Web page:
I recently attended physical therapy in an attempt to put my parts back together after having my second child. My physical therapist was also a young mom so we began talking about the various stages our children have passed through. At one point, she asked me if I had experienced any postpartum depression or anxiety. Without hesitation, I said no and then quickly backtracked and said, “Well, some difficult thoughts so yeah, I guess that would be postpartum anxiety.” After fumbling through my explanation, I immediately felt slightly ashamed for dismissing the notion so quickly and also a sudden urge to defend my ability to be a mother.
My automatic dismissal stemmed from my earlier belief that because my anxiety doesn’t consume my whole day that it somehow doesn’t count and shouldn’t be labeled as such.
I also admittedly succumbed to the somewhat subconscious stereotype that those who experience postpartum depression or anxiety are ill-equipped to be mothers. I know of course that’s not true but the automatic guilt that comes from these experiences is almost inherent. The truth is that all postpartum struggles are worth being acknowledged.
Postpartum depression and anxiety show up in various shapes, sizes, and levels of intensity.
For me, despite feeling quite secure in being a new mom and very much enjoying the ride, my mind—oftentimes at night—jolts to worst-case scenarios. I have gut-wrenching thoughts of impossible situations that bring up terrifying, even visceral feelings. My thoughts are not so much about what I could do to my children but more about not being able to protect them. Fires, abductions, serial killers—you name it, and I’ve played it out in detail in my head. I can hear my kids’ cries and them begging for help. I can see the chaos in my head. I feel the angst in the pit of my stomach until I almost literally have to shake myself back into the present.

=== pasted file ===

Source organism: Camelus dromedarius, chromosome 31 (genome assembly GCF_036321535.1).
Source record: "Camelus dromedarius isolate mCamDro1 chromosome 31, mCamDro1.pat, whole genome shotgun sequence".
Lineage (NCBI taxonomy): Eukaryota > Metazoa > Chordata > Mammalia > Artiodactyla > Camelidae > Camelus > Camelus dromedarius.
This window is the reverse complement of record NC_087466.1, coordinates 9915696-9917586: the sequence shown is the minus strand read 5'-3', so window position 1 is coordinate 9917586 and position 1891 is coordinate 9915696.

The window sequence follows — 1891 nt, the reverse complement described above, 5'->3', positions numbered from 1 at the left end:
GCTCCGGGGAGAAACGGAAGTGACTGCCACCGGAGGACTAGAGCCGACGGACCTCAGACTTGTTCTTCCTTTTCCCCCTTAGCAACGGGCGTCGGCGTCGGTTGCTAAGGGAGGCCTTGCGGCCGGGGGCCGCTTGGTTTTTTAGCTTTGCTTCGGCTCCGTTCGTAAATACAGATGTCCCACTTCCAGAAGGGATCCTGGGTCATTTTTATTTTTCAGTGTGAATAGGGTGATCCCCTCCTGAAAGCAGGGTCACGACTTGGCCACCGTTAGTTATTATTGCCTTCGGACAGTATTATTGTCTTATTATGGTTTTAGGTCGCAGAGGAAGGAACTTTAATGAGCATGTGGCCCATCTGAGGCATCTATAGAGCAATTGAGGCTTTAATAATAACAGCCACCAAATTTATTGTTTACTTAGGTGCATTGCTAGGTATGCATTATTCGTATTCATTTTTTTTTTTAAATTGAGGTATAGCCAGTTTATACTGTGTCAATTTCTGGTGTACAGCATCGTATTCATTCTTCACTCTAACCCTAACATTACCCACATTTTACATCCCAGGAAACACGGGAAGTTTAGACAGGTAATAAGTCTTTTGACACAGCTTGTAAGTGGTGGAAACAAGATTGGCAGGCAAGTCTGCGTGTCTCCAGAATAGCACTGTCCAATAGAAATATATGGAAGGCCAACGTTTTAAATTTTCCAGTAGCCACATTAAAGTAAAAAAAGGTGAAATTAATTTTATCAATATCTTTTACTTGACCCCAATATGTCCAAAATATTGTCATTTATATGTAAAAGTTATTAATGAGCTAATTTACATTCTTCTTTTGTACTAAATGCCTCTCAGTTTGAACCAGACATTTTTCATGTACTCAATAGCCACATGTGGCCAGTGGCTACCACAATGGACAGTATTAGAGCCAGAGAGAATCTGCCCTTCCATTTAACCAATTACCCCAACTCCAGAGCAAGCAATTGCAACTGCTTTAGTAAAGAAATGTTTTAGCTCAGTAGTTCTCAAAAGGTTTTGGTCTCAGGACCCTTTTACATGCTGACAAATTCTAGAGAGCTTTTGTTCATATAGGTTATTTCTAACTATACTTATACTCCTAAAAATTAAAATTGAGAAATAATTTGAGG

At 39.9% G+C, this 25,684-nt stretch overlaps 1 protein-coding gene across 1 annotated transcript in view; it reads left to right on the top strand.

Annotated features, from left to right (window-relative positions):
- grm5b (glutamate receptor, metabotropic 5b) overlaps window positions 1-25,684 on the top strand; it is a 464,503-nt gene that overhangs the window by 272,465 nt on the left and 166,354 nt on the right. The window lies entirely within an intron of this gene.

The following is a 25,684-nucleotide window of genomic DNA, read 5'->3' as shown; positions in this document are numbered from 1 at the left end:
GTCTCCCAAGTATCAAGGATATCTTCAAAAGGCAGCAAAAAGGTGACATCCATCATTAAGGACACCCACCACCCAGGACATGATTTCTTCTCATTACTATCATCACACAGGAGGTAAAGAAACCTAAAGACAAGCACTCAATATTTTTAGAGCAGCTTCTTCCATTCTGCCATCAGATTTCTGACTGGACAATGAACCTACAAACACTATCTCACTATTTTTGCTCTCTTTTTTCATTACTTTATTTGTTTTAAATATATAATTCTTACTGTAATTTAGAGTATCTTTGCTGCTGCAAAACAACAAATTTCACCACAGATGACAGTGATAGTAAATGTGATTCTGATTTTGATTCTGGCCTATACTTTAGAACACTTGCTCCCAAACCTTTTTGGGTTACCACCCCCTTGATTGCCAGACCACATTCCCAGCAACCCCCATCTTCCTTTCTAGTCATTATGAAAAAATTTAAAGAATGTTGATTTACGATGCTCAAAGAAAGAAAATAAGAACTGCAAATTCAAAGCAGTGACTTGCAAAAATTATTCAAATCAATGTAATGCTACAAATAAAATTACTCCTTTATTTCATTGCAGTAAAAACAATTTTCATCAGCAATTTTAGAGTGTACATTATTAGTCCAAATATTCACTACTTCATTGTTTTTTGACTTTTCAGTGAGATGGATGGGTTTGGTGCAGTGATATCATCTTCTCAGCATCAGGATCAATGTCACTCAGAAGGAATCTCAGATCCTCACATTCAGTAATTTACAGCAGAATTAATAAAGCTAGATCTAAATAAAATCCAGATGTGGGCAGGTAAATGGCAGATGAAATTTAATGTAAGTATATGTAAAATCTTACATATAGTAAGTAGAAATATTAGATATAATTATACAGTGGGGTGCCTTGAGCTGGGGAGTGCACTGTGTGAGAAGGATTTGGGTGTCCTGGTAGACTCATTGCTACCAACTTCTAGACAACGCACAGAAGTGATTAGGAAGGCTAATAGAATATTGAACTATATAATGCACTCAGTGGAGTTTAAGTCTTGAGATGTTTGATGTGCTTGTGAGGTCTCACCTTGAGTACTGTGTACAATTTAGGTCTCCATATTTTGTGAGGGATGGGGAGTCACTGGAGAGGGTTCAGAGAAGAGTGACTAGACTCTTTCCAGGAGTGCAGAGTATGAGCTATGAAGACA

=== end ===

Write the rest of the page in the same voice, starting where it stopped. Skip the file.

With the abundance of love I have for my children, I still wonder how this can happen. How could I possibly imagine things happening to my children that I can barely say out loud? It’s completely involuntary. For me, the thoughts creep in for a few seconds or minutes and then disappear with some conscious effort.
As uncomfortable as these intrusive thoughts are, I know they are just that: thoughts.
They won’t magically come to life because they’ve entered my consciousness. The reality is that in these moments, my children are safely tucked into their beds or rocking in my arms. They will sleep undisturbed and wake up in the morning for another normal day. I remind myself of this and that helps pull me out of my mind and back into the rocking chair where I rock my baby back to sleep.
I wish the postpartum journey didn’t include these thoughts for me, but it does, and I no longer consider myself lucky. Minimizing the experience because of guilt or comparison is a barrier to progress, and I hope other women believe that too.
Motherhood is such a powerful experience. It changes us on every level. The magnitude of the love we feel for our children is equally matched by a fear of losing them and experiencing unfathomable pain. In some ways, it makes sense.
So moms: talk about it, think positively, take the medication, hug your kids tighter—do whatever it is that helps you get through the tough moments, hours, or days . . . and know that you will make it through.